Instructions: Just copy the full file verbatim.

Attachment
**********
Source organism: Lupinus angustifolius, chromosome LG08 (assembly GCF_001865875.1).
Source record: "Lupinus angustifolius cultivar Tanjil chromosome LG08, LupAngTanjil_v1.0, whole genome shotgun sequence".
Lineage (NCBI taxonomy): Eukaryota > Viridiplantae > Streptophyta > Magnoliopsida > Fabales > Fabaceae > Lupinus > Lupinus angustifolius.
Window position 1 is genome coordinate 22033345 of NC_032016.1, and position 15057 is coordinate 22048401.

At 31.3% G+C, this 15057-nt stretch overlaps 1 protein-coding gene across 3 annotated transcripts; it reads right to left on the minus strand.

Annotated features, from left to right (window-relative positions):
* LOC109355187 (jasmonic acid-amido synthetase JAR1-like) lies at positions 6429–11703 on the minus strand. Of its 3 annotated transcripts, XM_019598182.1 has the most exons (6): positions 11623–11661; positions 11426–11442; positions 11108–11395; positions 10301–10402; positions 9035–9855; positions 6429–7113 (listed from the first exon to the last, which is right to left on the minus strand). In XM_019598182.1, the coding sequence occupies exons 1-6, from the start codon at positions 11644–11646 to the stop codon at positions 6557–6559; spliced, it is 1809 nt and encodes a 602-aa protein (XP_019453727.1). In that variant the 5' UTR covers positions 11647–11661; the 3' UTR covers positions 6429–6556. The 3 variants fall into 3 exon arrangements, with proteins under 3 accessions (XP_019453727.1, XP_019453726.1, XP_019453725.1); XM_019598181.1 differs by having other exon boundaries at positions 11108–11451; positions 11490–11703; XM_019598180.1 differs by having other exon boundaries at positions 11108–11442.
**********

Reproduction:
Source organism: Lupinus angustifolius, chromosome LG08 (assembly GCF_001865875.1).
Source record: "Lupinus angustifolius cultivar Tanjil chromosome LG08, LupAngTanjil_v1.0, whole genome shotgun sequence".
Lineage (NCBI taxonomy): Eukaryota > Viridiplantae > Streptophyta > Magnoliopsida > Fabales > Fabaceae > Lupinus > Lupinus angustifolius.
Window position 1 is genome coordinate 22033345 of NC_032016.1, and position 15057 is coordinate 22048401.

At 31.3% G+C, this 15057-nt stretch overlaps 1 protein-coding gene across 3 annotated transcripts; it reads right to left on the minus strand.

Annotated features, from left to right (window-relative positions):
* LOC109355187 (jasmonic acid-amido synthetase JAR1-like) lies at positions 6429–11703 on the minus strand. Of its 3 annotated transcripts, XM_019598182.1 has the most exons (6): positions 11623–11661; positions 11426–11442; positions 11108–11395; positions 10301–10402; positions 9035–9855; positions 6429–7113 (listed from the first exon to the last, which is right to left on the minus strand). In XM_019598182.1, the coding sequence occupies exons 1-6, from the start codon at positions 11644–11646 to the stop codon at positions 6557–6559; spliced, it is 1809 nt and encodes a 602-aa protein (XP_019453727.1). In that variant the 5' UTR covers positions 11647–11661; the 3' UTR covers positions 6429–6556. The 3 variants fall into 3 exon arrangements, with proteins under 3 accessions (XP_019453727.1, XP_019453726.1, XP_019453725.1); XM_019598181.1 differs by having other exon boundaries at positions 11108–11451; positions 11490–11703; XM_019598180.1 differs by having other exon boundaries at positions 11108–11442.